Mexican judge orders Attorney General to take case of murdered journalist

After a year of legal delays, a federal judge has ordered Mexico’s Attorney General's Office (PGR) to investigate the murder of journalist Moisés Sánchez Cerezo through the Special Prosecutor’s Office for Crimes against Freedom of Expression (FEADLE).

Sánchez Cerezo was kidnapped from his home in Medellín de Bravo on Jan. 2, 2015 and found dead 22 days later. He was director and editor of the newspaper La Unión in Medellín de Bravo.

Following his death, the PGR denied that Sanchéz Cerezo was a journalist and instead could be categorized as a taxi driver, concluding that he was not killed because of his journalistic work, according to Article 19 Mexico.

On Jan. 28 a federal judge said that the PGR avoided recognition of the facts that would required them to take the case and that it ignored signs about the likely involvement of authorities, according to Article 19 México.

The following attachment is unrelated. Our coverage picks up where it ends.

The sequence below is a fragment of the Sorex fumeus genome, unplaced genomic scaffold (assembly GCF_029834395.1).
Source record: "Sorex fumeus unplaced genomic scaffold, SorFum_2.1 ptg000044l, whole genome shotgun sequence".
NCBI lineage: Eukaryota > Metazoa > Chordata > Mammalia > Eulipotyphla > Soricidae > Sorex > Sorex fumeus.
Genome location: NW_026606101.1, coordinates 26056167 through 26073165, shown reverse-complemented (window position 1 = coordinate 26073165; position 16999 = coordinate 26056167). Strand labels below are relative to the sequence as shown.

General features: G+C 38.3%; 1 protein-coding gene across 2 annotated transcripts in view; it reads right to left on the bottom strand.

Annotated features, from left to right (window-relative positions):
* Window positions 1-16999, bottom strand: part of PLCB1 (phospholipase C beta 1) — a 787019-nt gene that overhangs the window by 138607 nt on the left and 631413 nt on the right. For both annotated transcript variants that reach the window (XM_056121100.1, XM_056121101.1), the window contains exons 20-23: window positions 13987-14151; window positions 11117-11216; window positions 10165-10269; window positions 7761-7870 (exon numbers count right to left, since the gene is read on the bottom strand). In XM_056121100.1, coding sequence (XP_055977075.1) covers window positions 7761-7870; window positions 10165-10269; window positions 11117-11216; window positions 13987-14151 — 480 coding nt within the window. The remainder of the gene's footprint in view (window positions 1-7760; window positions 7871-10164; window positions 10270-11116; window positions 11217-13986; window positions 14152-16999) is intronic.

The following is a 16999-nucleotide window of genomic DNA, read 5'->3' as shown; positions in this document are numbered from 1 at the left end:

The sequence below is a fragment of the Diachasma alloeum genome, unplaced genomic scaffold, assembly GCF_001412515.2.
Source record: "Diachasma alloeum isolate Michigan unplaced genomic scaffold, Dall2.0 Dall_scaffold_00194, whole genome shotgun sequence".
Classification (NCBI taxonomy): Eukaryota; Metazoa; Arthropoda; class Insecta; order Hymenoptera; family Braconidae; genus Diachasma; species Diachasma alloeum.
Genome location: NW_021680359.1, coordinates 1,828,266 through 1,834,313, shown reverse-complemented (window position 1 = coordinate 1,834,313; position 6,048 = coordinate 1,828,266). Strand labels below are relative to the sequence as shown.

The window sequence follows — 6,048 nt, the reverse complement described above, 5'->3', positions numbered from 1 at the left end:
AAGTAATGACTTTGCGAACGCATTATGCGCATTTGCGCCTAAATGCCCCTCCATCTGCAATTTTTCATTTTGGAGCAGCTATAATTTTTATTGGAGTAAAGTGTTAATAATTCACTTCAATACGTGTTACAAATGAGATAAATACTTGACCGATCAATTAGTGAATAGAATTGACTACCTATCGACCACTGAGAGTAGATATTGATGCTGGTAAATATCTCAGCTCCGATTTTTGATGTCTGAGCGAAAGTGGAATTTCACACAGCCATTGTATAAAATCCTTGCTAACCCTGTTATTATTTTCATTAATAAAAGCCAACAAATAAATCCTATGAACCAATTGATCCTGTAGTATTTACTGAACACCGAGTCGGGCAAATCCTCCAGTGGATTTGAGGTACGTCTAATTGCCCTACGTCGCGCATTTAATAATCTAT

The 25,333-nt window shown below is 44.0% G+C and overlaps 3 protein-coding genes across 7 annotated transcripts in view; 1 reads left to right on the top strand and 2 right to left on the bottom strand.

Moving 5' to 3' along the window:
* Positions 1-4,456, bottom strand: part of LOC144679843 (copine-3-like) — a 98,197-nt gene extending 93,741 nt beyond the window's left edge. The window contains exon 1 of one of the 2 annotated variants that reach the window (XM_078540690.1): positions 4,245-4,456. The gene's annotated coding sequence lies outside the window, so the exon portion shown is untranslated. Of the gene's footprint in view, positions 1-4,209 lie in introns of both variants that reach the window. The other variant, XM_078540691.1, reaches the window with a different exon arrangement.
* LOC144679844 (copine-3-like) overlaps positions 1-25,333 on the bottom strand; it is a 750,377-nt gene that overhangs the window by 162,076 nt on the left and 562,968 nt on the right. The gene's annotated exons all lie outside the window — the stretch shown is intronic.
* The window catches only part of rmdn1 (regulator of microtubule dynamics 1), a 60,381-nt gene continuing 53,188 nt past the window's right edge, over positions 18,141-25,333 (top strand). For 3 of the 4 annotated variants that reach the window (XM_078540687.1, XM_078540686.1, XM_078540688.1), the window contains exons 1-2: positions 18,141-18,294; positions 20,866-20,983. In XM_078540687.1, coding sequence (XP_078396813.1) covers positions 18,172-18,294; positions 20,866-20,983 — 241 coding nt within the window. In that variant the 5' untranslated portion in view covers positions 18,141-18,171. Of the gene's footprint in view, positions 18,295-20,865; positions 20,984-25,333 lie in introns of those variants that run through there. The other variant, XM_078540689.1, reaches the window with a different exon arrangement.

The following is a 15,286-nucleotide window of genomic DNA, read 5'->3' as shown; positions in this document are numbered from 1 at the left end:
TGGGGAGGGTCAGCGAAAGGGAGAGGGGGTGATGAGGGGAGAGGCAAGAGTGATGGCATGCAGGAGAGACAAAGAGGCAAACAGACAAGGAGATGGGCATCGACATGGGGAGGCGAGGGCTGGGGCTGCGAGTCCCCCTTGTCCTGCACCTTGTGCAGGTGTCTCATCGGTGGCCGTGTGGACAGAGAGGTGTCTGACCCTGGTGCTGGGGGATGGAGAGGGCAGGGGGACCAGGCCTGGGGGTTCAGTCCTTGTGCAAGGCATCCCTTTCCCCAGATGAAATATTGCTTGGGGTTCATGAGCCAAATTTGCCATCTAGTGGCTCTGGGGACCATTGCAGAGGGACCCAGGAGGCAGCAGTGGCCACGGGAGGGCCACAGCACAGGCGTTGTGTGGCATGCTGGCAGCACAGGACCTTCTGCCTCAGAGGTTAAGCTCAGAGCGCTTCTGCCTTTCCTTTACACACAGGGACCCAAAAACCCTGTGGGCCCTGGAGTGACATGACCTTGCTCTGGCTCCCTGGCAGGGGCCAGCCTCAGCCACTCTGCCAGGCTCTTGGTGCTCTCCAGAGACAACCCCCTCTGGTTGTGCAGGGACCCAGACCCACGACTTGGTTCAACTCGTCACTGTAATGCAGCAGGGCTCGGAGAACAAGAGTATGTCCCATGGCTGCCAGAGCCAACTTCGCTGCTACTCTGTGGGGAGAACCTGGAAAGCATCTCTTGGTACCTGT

The judge said that the PGR’s arguments that Sánchez Cerezo was not accredited as a journalist as well as the lack of a link between his work as a journalist and the murder were violations of the standards of freedom of expression, according to Animal Político.

According to the judge’s order, the prosecutor in Veracruz must stop working on the case.

“The judgment as a whole reveals the structural problem of FEADLE to exercise its power of jurisdiction, which it continues to use in a discretionary and arbitrary manner. It also confirms, as we have pointed out, that the actions around the case of Moisés Seanchez tending to reject the line of investigation for his journalistic activity, are idle,” said Article 19, which has closely followed the case.

The former mayor of Medellín de Bravo was identified as the alleged mastermind of Sánchez Cerezo’s murder, but remains at large, according to Animal Político.

This is not the first time there has been a fight to get authorities to recognize the murder of a journalist in Veracruz as being related to his work.  In 2014, a mission of journalism advocacy groups pushed to link the murder of Gregorio Jiménez de la Cruz to his work as a journalist and for PGR and FEADLE to investigate the case.

Note from the editor: This story was originally published by the Knight Center’s blog Journalism in the Americas, the predecessor of LatAm Journalism Review.